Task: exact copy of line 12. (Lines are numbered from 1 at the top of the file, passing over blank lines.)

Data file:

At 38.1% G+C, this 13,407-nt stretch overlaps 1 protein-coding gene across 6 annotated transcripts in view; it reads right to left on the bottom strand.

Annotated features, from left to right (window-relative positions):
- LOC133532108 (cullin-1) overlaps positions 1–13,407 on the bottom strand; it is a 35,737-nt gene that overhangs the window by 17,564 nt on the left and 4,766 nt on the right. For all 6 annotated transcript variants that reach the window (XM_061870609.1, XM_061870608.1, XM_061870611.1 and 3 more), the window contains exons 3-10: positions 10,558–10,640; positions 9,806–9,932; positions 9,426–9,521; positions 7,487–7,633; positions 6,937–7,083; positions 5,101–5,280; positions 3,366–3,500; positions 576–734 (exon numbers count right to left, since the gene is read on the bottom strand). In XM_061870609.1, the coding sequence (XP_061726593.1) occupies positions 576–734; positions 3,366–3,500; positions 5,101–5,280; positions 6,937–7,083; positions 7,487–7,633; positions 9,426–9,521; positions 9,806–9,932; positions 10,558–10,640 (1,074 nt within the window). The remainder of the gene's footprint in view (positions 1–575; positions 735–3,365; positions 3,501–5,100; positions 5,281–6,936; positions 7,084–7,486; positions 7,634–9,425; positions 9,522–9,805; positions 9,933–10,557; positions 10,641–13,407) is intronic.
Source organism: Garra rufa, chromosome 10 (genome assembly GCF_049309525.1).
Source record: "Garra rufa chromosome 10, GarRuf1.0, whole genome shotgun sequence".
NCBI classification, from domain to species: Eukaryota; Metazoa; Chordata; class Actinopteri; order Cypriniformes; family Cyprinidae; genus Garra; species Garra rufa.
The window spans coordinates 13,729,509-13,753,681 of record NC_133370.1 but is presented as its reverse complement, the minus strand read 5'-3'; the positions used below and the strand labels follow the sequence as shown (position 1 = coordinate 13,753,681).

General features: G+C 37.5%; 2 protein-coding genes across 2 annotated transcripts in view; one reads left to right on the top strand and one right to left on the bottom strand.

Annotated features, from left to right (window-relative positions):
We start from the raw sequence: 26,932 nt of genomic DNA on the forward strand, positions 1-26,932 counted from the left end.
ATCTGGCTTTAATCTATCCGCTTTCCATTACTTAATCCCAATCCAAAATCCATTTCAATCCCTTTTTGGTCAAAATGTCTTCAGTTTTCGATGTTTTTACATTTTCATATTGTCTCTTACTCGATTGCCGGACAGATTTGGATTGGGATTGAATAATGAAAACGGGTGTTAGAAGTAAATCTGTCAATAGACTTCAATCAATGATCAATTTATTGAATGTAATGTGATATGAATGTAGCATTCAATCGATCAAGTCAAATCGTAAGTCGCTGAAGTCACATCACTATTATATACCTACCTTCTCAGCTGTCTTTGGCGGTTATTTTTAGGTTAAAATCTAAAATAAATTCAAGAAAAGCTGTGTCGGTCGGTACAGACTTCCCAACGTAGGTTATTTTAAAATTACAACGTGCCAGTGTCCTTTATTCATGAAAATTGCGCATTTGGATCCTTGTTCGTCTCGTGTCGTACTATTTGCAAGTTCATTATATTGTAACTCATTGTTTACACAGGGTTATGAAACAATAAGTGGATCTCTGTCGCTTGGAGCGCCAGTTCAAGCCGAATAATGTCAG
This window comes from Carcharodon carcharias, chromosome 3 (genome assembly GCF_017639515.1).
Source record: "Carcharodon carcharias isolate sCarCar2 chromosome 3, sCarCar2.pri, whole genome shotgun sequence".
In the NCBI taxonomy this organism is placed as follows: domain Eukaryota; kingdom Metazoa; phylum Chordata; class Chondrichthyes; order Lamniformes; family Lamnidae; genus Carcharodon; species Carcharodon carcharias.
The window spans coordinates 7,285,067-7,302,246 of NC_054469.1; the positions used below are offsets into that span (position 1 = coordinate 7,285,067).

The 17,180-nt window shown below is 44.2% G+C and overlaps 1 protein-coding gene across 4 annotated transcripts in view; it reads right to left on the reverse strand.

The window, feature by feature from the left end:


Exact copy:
This window comes from Carcharodon carcharias, chromosome 3 (genome assembly GCF_017639515.1).